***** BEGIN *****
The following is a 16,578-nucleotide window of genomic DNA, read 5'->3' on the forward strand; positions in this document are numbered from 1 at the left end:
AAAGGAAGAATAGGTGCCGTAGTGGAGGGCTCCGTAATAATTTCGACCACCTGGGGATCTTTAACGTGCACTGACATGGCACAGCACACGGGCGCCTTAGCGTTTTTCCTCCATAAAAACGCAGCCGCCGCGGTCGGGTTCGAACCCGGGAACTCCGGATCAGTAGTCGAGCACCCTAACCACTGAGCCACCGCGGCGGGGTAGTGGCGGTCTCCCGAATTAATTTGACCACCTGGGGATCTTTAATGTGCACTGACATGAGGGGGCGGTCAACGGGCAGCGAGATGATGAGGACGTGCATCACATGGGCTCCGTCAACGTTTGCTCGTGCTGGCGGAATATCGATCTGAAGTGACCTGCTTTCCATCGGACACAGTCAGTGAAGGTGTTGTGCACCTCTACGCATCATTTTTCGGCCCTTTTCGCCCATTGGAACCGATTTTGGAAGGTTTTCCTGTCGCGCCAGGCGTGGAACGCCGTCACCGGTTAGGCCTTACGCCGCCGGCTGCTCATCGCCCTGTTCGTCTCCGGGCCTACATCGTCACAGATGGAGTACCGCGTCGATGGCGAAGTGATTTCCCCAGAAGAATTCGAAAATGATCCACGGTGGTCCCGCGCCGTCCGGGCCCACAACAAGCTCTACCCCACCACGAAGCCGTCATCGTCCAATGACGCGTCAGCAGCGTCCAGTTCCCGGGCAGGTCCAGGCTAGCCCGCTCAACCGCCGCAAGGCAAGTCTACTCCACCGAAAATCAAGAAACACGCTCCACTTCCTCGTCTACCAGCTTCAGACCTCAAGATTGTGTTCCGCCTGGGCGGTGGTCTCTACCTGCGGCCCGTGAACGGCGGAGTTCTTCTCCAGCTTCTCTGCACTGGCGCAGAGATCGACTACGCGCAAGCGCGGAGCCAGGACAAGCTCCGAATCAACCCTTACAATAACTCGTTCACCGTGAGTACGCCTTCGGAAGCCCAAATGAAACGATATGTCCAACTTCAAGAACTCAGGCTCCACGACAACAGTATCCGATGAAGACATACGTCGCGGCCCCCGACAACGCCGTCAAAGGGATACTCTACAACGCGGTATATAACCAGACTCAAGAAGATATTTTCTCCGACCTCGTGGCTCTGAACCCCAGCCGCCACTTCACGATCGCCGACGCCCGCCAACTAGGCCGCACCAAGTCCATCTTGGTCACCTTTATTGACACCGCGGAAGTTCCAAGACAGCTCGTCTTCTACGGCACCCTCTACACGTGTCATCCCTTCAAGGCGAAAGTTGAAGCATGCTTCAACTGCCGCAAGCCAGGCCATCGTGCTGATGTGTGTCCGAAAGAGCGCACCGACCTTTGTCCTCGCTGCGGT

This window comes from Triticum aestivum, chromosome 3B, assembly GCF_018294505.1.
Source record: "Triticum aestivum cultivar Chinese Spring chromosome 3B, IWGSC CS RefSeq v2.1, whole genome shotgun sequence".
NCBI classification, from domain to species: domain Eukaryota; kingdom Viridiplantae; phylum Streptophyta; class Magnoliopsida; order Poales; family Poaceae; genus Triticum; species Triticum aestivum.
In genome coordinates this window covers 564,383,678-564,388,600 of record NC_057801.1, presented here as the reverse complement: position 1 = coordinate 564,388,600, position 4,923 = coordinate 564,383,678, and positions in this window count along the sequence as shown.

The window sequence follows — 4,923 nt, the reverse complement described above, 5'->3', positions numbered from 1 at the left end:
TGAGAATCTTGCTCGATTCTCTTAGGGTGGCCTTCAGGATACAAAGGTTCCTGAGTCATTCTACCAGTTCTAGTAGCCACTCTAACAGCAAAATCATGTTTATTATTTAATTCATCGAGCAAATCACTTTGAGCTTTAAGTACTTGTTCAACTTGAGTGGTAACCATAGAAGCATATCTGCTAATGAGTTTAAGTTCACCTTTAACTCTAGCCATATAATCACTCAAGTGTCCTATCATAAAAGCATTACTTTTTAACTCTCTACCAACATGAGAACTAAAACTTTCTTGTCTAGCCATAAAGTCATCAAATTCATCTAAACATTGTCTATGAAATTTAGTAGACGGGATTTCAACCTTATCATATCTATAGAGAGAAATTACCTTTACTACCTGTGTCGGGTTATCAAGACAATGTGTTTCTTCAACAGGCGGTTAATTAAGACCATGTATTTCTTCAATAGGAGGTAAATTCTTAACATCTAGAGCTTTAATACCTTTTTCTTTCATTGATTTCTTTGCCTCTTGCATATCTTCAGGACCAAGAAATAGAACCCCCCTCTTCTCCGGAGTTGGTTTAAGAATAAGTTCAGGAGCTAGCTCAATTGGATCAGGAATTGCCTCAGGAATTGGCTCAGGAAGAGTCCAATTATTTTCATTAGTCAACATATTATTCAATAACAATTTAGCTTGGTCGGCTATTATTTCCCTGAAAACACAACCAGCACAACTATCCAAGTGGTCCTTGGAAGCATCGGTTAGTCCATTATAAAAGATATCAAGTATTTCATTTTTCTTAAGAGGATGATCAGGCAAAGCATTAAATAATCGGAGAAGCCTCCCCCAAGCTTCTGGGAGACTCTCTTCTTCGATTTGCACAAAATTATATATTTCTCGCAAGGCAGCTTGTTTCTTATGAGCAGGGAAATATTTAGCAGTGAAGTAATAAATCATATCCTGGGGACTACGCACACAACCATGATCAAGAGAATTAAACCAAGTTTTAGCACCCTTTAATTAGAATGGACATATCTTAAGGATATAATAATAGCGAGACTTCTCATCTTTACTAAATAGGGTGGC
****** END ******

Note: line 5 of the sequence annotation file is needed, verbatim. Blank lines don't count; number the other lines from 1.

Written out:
NCBI classification, from domain to species: domain Eukaryota; kingdom Viridiplantae; phylum Streptophyta; class Magnoliopsida; order Poales; family Poaceae; genus Triticum; species Triticum aestivum.